Schools Seek to Reduce Emphasis on Test Scores

Published May 31, 2016

Indianapolis is one of many cities beginning to use new federal rules to judge public schools by measures other than test scores, such as school discipline reports, student and teacher surveys, and graduation rates. The Every Student Succeeds Act, which replaced No Child Left Behind several months ago, newly requires states to rate schools with “non-academic” criteria.

Raw test scores don’t give enough information by which to fairly judge school quality or fit for a particular family. Furthermore, using scores in that way has pushed many schools into absurd test-juicing without doing much to improve students’ overall learning.

On the other hand, there are serious privacy concerns with expanding what bureaucrats monitor and use to measure schools – and there are serious practical impediments as well. If bureaucrats can’t manage a few criteria well, why should they seek to manage more?

Further, while test scores may be a poor measure for schools, they are perhaps the best-studied measure of school quality. We know very little about other measures of school quality – how reliably they improve students’ long-term success, how correlated with family satisfaction and long-term achievement is a datapoint such as student perceptions of teacher “warmth.” Yet we are to spend administrator, parent, teacher, and student time and energy in decades of yet more paper-pushing with no evidence the effort will be worth it? As if schools don’t have enough distractions from their ostensible academic mission!

In Indianapolis, planners hope to publish the material for parents to use in choosing schools, but it remains to be seen whether the data they’re collecting are data parents want, or that the data will be easily accessible. Surveys of parents whose children use education vouchers find that “school environment” – a fuzzy, hard-to define category – is often more important to them than test scores, although academics are an important measure, too. A new area of research is indeed reinforcing this longstanding family perception, but it’s too new to use in shaping school policy in this way, as Jay Greene explains in a recent review.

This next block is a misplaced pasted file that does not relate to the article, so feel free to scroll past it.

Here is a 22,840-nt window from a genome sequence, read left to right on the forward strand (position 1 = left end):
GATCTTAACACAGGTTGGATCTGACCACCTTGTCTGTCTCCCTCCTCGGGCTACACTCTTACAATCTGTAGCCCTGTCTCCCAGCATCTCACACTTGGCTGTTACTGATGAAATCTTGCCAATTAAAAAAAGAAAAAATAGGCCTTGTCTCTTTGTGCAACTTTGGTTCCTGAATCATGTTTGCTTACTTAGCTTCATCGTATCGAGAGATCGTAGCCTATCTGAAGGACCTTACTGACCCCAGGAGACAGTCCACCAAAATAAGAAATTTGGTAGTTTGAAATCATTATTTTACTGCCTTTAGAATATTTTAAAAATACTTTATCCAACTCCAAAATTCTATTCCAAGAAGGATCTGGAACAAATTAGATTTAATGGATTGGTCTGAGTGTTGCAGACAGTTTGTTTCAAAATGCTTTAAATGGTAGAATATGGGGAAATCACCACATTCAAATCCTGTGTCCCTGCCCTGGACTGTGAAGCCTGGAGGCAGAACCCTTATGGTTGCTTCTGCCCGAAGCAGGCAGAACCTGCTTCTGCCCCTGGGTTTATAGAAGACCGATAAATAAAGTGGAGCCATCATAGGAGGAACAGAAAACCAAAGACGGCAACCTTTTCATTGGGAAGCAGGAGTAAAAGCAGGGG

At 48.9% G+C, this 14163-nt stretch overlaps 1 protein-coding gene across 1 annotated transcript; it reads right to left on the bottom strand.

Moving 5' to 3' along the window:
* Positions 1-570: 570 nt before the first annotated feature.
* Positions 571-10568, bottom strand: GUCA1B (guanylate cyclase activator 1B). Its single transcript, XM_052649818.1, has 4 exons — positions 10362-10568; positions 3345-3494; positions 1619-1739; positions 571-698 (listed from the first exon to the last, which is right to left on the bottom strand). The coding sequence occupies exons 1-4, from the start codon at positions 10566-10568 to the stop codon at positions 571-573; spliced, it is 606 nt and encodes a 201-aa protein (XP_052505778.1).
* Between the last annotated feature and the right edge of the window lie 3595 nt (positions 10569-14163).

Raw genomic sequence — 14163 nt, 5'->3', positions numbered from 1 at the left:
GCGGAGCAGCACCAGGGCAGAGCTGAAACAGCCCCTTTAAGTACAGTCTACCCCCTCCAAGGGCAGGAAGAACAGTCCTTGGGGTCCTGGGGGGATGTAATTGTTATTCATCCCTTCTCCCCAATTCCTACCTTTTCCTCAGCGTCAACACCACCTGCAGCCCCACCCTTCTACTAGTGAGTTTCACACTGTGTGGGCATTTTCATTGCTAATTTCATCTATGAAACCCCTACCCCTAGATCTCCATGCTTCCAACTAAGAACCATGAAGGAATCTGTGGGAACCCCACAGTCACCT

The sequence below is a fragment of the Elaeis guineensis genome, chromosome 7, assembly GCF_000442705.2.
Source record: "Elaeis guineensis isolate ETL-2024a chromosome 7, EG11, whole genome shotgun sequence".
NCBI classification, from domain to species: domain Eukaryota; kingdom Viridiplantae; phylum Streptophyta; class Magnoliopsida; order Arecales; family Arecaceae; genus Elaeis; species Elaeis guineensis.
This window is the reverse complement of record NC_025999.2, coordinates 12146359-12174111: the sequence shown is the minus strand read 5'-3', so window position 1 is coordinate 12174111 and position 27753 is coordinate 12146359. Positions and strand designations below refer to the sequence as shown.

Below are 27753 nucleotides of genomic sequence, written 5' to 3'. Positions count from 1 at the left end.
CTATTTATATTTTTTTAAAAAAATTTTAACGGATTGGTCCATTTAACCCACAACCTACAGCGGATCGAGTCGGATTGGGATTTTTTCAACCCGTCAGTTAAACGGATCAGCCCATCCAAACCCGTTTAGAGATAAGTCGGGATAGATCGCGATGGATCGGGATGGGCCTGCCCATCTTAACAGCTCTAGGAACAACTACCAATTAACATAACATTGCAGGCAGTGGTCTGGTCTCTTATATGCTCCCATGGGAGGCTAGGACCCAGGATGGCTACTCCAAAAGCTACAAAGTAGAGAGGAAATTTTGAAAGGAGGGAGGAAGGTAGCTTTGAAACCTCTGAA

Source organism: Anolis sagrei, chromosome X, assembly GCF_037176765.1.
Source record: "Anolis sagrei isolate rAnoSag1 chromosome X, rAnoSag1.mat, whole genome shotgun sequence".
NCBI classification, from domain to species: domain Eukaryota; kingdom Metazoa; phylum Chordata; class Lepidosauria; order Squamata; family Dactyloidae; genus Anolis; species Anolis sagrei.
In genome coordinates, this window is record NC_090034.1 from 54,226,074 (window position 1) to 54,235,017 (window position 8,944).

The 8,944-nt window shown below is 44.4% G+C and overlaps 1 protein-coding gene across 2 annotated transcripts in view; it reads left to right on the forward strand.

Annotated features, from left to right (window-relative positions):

Besides, private organizations such as GreatSchools already collect this sort of information, and they are more closely attuned to what parents care about because parents are their core customers. For this Indianapolis project, school administrators and government bureaucrats are core customers, so the measures will be distorted toward their desires, which have more to do with saving face than objective quality.

This is merely another example of the information problem: Central planners never have enough information by which to make good decisions for hundreds, let alone hundreds of millions, of people. People’s needs, desires, and situations are too different. Unlike fatuously so-called “education stakeholders,” individuals have a deep stake in their own family’s successful outcome. And they have a fundamental right to make these sorts of decisions for themselves, rather than being held hostage by their property, sales, and income taxes.

No education system will be perfect. But the one that offers the best results possible is the one in which people are set free to make their own judgments about what is best for their own lives, and the lives of people they deeply know and love. That’s called school – and information – choice.

SOURCE: Chalkbeat Indiana, Education Next


School Choice Roundup

  • HIGH EXPECTATIONS: A communications rep for BASIS schools, which runs both private and charter schools that expect students to compete with the highest-performing peers worldwide, explains some keys to the schools’ approach and education reform in general.

Common Core and Curriculum Watch

  • MASSACHUSETTS: A new study, which claims to show Common Core tests are as good at predicting college performance as previous Massachusetts tests, is flawed, and here’s why.

Education Today

  • TECH: Now that many schools direct children online for homework, quizzes, and other activities, companies such as Facebook and Google are tracking kids’ activities and interests. Meanwhile, a new series of experiments finds reading on-screen prompted young adults to focus on details over context. Screen reading “led to greater focus on concrete details, but less ability to infer meaning or quickly get the gist of a problem,” reports Education Week.